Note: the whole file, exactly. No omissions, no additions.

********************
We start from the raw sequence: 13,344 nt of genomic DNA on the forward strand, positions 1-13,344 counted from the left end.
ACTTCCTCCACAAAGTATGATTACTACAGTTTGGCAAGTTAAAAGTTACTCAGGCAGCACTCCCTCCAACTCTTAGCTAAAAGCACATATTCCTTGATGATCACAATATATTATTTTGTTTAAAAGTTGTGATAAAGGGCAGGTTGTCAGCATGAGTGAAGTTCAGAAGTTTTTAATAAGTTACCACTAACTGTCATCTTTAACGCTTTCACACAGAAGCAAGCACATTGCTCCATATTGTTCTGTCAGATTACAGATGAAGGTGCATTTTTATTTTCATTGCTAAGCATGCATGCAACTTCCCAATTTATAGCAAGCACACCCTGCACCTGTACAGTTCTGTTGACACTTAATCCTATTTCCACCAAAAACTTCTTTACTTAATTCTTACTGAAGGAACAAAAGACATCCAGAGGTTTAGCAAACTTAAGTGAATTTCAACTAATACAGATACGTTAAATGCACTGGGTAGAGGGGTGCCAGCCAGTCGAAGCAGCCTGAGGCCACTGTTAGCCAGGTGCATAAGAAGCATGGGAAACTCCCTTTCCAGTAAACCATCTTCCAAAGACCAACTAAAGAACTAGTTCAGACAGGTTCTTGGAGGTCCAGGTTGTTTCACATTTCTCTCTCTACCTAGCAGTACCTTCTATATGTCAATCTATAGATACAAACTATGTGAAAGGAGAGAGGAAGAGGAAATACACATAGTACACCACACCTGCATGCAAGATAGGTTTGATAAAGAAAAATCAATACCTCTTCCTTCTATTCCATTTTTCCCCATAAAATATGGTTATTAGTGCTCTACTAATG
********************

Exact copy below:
We start from the raw sequence: 13,344 nt of genomic DNA on the forward strand, positions 1-13,344 counted from the left end.
ACTTCCTCCACAAAGTATGATTACTACAGTTTGGCAAGTTAAAAGTTACTCAGGCAGCACTCCCTCCAACTCTTAGCTAAAAGCACATATTCCTTGATGATCACAATATATTATTTTGTTTAAAAGTTGTGATAAAGGGCAGGTTGTCAGCATGAGTGAAGTTCAGAAGTTTTTAATAAGTTACCACTAACTGTCATCTTTAACGCTTTCACACAGAAGCAAGCACATTGCTCCATATTGTTCTGTCAGATTACAGATGAAGGTGCATTTTTATTTTCATTGCTAAGCATGCATGCAACTTCCCAATTTATAGCAAGCACACCCTGCACCTGTACAGTTCTGTTGACACTTAATCCTATTTCCACCAAAAACTTCTTTACTTAATTCTTACTGAAGGAACAAAAGACATCCAGAGGTTTAGCAAACTTAAGTGAATTTCAACTAATACAGATACGTTAAATGCACTGGGTAGAGGGGTGCCAGCCAGTCGAAGCAGCCTGAGGCCACTGTTAGCCAGGTGCATAAGAAGCATGGGAAACTCCCTTTCCAGTAAACCATCTTCCAAAGACCAACTAAAGAACTAGTTCAGACAGGTTCTTGGAGGTCCAGGTTGTTTCACATTTCTCTCTCTACCTAGCAGTACCTTCTATATGTCAATCTATAGATACAAACTATGTGAAAGGAGAGAGGAAGAGGAAATACACATAGTACACCACACCTGCATGCAAGATAGGTTTGATAAAGAAAAATCAATACCTCTTCCTTCTATTCCATTTTTCCCCATAAAATATGGTTATTAGTGCTCTACTAATG